Blackbook Executive

Where will the jobs of the future be?

Perhaps the greatest question of our time, of any time, of any society, is: where are employment and prosperity being generated? Let’s look at job growth and loss across Australia and ask: who have been the winners and losers in the job market since the year 2000 and what does this say about our prospects for prosperity over the next five years?

 

map - job growth

 

The number of people living in Australia with a job increased by 3.3 million or 38 per cent over 17 years to just under 12 million at February 2017. Roughly one in two Australians (of all ages) is in the workforce. Part-time jobs grew faster (68 per cent) than fulltime jobs (27 per cent) but off a smaller base. This means that even though fulltime job growth (1.8 million) has been marginally greater than part-time job growth (1.5 million) since 2000, the latter is gathering momentum.

Australia is shifting towards more part-time employment

Part-time workers accounted for 26 per cent of the workforce in 2000 whereas today that proportion is 32 per cent. The vast majority of workers still work fulltime. Even so, part-time work is rising due I think to a range of factors, including a requirement by business for a more flexible, agile, workforce as well as a shift in the nature of work: less factory work and more services and/or hospitality work. More women in the workforce and a shift in household values where income-earning is shared between partners can also lead to a rising preference for part-time work.

The thing that gets politicians and others excited about job growth is distribution. The ABS divides the Australian continent into 88 labour market regions ranging in size from a population base of 774,000 for Southeast Melbourne (Dandenong, for example) to 38,000 for Southeast Tasmania (eg, hinterland of Hobart). In two of these regions job growth since February 2000 has exceeded 90 per cent or more than double the national average, namely Mandurah, south of Perth, and Melbourne’s west (eg, Melton). In Moreton Bay South (eg, Caboolture) the increase was 84 per cent, on the Gold Coast it was 79 per cent and on the Sunshine Coast it was 61 per cent.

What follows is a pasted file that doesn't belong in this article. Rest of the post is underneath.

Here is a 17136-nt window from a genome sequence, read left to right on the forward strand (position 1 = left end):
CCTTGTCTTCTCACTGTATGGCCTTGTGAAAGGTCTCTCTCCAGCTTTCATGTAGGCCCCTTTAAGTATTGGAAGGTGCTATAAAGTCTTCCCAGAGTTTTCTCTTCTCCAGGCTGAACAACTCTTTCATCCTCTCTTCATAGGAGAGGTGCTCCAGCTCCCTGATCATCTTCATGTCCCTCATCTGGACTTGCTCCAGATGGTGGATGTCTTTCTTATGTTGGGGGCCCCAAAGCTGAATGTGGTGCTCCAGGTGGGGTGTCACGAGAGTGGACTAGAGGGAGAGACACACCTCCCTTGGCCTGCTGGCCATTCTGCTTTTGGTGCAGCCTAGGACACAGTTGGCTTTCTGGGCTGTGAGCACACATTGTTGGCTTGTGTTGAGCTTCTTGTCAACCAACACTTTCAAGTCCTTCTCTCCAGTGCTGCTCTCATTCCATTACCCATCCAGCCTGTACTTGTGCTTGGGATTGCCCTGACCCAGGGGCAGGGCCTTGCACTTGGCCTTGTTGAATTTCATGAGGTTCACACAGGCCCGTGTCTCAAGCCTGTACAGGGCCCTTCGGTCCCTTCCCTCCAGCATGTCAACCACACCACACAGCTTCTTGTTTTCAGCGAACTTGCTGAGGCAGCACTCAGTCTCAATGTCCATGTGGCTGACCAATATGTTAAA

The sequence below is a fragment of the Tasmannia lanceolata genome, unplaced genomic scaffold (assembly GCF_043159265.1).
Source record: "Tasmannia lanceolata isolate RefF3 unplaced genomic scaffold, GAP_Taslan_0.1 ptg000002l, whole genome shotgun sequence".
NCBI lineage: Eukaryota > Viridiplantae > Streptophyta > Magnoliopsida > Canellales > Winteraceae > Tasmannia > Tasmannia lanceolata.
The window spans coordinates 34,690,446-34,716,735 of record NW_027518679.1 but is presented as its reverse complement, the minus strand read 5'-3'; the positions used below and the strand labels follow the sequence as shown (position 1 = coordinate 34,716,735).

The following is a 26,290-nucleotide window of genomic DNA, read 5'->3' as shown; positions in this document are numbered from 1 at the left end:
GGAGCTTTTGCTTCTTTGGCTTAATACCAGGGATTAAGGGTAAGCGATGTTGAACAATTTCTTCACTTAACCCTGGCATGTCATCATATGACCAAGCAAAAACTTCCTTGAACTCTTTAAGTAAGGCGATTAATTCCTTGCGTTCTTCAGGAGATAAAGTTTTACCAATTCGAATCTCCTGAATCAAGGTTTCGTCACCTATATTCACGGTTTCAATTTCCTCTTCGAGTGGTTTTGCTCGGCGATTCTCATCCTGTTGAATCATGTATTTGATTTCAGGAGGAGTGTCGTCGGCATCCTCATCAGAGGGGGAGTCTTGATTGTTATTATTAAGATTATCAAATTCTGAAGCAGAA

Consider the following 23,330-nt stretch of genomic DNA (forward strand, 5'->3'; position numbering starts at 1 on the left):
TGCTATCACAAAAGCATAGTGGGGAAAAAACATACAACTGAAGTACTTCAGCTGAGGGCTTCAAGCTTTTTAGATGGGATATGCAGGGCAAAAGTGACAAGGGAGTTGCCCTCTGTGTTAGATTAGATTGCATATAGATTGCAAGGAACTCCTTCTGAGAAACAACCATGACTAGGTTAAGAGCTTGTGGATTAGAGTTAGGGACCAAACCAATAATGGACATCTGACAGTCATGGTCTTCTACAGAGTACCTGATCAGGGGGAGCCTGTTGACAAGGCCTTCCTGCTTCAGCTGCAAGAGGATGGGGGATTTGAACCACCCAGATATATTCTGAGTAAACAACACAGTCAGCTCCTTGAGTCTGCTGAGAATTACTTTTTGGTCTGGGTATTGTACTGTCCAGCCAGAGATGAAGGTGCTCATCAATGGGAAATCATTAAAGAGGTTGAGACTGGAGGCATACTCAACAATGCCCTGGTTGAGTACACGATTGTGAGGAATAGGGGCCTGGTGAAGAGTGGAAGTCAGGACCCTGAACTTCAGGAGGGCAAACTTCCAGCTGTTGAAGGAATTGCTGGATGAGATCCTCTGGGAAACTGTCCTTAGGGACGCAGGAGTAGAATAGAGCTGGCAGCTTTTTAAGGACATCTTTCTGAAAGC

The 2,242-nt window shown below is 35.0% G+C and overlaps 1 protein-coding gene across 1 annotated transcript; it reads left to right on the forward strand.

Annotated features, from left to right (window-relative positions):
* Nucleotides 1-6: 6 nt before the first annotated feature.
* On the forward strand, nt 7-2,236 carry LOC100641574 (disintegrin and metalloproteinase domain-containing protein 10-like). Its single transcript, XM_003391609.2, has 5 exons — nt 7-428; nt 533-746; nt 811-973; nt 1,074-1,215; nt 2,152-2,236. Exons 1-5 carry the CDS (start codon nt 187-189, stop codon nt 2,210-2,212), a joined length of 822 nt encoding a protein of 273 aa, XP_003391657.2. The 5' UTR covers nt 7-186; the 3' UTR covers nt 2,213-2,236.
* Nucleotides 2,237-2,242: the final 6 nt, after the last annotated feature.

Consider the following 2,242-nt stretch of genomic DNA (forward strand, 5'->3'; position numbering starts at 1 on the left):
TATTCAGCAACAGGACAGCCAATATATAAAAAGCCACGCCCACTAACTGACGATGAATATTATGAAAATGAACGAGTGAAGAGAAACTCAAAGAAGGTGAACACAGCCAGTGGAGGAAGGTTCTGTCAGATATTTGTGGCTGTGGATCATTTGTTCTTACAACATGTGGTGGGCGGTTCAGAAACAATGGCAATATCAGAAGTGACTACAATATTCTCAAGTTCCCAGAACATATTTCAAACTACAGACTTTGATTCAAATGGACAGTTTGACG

Australian job growth in the 21st century

The number of Australians with a job living in the Mandurah region increased from 21,000 in February 2000 to 40,000 earlier this year. Most job growth in this region was in part-time work (up 11,000 jobs) compared with fulltime work (up 8000). Of course Mandurah and the other regions cited are places of strong population growth. They are all evolving as commuter, retirement, lifestyle zones but with aspirations to evolve further into capital-city-independent work hubs. The data records job numbers by worker’s place of residence, which means in many of the fastest growing labour market regions, some are probably commuting.

In other parts of the nation workers are clustering around job-generation centres. For example, in Inner & South Sydney (say, CBD and Green Square), the number of resident workers jumped by 74 per cent from 113,000 in 2000 to 197,000 in 2017. That’s an extra 84,000 resident workers who can theoretically take out a mortgage and underpin the inner-city’s cafes, bars and restaurants. In broad terms the worker-bee population in Inner Sydney has increased at an average 5000 a year this century.

In Inner Brisbane, the average growth in the resident worker population over this period has been just over 3000 a year while in Inner Melbourne the equivalent figure is around 8000. Frustratingly the three “inner city” regions cited are not equally defined: Inner Melbourne for example contains 619,000 residents whereas Inner Brisbane contains 261,000 residents. Even so the figures confirm the transformative impact of Australians making one of two distinct lifestyle choices: live in a lifestyle locale and possibly commute or live near the state’s greatest work hub, the capital city CBD.